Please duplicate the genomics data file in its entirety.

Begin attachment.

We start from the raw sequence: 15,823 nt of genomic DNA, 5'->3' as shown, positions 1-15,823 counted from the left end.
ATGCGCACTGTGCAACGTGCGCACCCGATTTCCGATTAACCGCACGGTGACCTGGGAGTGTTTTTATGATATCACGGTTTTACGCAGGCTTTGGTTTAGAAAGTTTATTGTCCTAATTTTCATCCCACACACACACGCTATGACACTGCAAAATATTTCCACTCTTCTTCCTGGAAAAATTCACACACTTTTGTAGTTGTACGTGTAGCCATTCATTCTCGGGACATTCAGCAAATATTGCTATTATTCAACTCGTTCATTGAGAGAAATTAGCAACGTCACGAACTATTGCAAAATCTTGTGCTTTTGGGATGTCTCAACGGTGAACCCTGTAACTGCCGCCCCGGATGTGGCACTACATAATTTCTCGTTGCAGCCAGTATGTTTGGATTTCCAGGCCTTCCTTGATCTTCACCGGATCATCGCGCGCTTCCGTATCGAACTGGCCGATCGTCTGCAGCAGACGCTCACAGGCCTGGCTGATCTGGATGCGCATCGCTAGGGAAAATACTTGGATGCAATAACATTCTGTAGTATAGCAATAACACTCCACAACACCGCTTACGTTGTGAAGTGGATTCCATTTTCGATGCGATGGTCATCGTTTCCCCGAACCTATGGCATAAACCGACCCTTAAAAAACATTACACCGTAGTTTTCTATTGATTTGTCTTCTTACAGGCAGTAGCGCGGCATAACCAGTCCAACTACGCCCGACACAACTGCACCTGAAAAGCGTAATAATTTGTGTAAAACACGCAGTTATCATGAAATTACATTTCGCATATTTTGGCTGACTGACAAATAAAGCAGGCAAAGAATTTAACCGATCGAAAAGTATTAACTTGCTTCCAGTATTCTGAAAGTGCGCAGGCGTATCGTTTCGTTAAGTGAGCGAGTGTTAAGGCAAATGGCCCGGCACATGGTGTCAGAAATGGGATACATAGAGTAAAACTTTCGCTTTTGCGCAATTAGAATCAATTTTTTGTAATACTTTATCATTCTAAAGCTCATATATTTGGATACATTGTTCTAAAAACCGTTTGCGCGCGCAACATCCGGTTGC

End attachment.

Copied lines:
We start from the raw sequence: 15,823 nt of genomic DNA, 5'->3' as shown, positions 1-15,823 counted from the left end.
ATGCGCACTGTGCAACGTGCGCACCCGATTTCCGATTAACCGCACGGTGACCTGGGAGTGTTTTTATGATATCACGGTTTTACGCAGGCTTTGGTTTAGAAAGTTTATTGTCCTAATTTTCATCCCACACACACACGCTATGACACTGCAAAATATTTCCACTCTTCTTCCTGGAAAAATTCACACACTTTTGTAGTTGTACGTGTAGCCATTCATTCTCGGGACATTCAGCAAATATTGCTATTATTCAACTCGTTCATTGAGAGAAATTAGCAACGTCACGAACTATTGCAAAATCTTGTGCTTTTGGGATGTCTCAACGGTGAACCCTGTAACTGCCGCCCCGGATGTGGCACTACATAATTTCTCGTTGCAGCCAGTATGTTTGGATTTCCAGGCCTTCCTTGATCTTCACCGGATCATCGCGCGCTTCCGTATCGAACTGGCCGATCGTCTGCAGCAGACGCTCACAGGCCTGGCTGATCTGGATGCGCATCGCTAGGGAAAATACTTGGATGCAATAACATTCTGTAGTATAGCAATAACACTCCACAACACCGCTTACGTTGTGAAGTGGATTCCATTTTCGATGCGATGGTCATCGTTTCCCCGAACCTATGGCATAAACCGACCCTTAAAAAACATTACACCGTAGTTTTCTATTGATTTGTCTTCTTACAGGCAGTAGCGCGGCATAACCAGTCCAACTACGCCCGACACAACTGCACCTGAAAAGCGTAATAATTTGTGTAAAACACGCAGTTATCATGAAATTACATTTCGCATATTTTGGCTGACTGACAAATAAAGCAGGCAAAGAATTTAACCGATCGAAAAGTATTAACTTGCTTCCAGTATTCTGAAAGTGCGCAGGCGTATCGTTTCGTTAAGTGAGCGAGTGTTAAGGCAAATGGCCCGGCACATGGTGTCAGAAATGGGATACATAGAGTAAAACTTTCGCTTTTGCGCAATTAGAATCAATTTTTTGTAATACTTTATCATTCTAAAGCTCATATATTTGGATACATTGTTCTAAAAACCGTTTGCGCGCGCAACATCCGGTTGC